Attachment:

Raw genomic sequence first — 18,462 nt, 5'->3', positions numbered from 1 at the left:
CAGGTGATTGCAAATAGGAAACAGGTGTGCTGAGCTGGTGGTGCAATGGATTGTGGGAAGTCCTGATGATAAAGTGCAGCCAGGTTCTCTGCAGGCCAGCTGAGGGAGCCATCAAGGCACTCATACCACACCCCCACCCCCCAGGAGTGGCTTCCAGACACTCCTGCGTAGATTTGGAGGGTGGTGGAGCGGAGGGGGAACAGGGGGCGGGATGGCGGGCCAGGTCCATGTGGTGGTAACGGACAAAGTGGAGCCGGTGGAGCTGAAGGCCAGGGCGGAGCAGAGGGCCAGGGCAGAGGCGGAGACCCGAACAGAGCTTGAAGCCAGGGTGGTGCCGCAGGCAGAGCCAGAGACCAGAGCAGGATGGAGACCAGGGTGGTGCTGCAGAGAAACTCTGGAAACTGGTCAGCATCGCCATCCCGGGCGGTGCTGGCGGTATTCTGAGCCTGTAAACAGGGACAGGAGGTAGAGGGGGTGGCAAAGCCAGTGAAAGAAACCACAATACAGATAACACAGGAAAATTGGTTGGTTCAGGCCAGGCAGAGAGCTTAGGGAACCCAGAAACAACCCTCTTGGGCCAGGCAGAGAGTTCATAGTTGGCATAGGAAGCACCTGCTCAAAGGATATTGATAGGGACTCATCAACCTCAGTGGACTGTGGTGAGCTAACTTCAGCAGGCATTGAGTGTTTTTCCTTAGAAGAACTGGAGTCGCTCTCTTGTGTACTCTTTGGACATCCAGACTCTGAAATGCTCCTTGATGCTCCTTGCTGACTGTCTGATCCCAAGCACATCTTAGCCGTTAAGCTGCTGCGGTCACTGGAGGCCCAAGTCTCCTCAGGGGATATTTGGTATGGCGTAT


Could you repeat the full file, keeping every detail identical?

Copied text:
Raw genomic sequence first — 18,462 nt, 5'->3', positions numbered from 1 at the left:
CAGGTGATTGCAAATAGGAAACAGGTGTGCTGAGCTGGTGGTGCAATGGATTGTGGGAAGTCCTGATGATAAAGTGCAGCCAGGTTCTCTGCAGGCCAGCTGAGGGAGCCATCAAGGCACTCATACCACACCCCCACCCCCCAGGAGTGGCTTCCAGACACTCCTGCGTAGATTTGGAGGGTGGTGGAGCGGAGGGGGAACAGGGGGCGGGATGGCGGGCCAGGTCCATGTGGTGGTAACGGACAAAGTGGAGCCGGTGGAGCTGAAGGCCAGGGCGGAGCAGAGGGCCAGGGCAGAGGCGGAGACCCGAACAGAGCTTGAAGCCAGGGTGGTGCCGCAGGCAGAGCCAGAGACCAGAGCAGGATGGAGACCAGGGTGGTGCTGCAGAGAAACTCTGGAAACTGGTCAGCATCGCCATCCCGGGCGGTGCTGGCGGTATTCTGAGCCTGTAAACAGGGACAGGAGGTAGAGGGGGTGGCAAAGCCAGTGAAAGAAACCACAATACAGATAACACAGGAAAATTGGTTGGTTCAGGCCAGGCAGAGAGCTTAGGGAACCCAGAAACAACCCTCTTGGGCCAGGCAGAGAGTTCATAGTTGGCATAGGAAGCACCTGCTCAAAGGATATTGATAGGGACTCATCAACCTCAGTGGACTGTGGTGAGCTAACTTCAGCAGGCATTGAGTGTTTTTCCTTAGAAGAACTGGAGTCGCTCTCTTGTGTACTCTTTGGACATCCAGACTCTGAAATGCTCCTTGATGCTCCTTGCTGACTGTCTGATCCCAAGCACATCTTAGCCGTTAAGCTGCTGCGGTCACTGGAGGCCCAAGTCTCCTCAGGGGATATTTGGTATGGCGTAT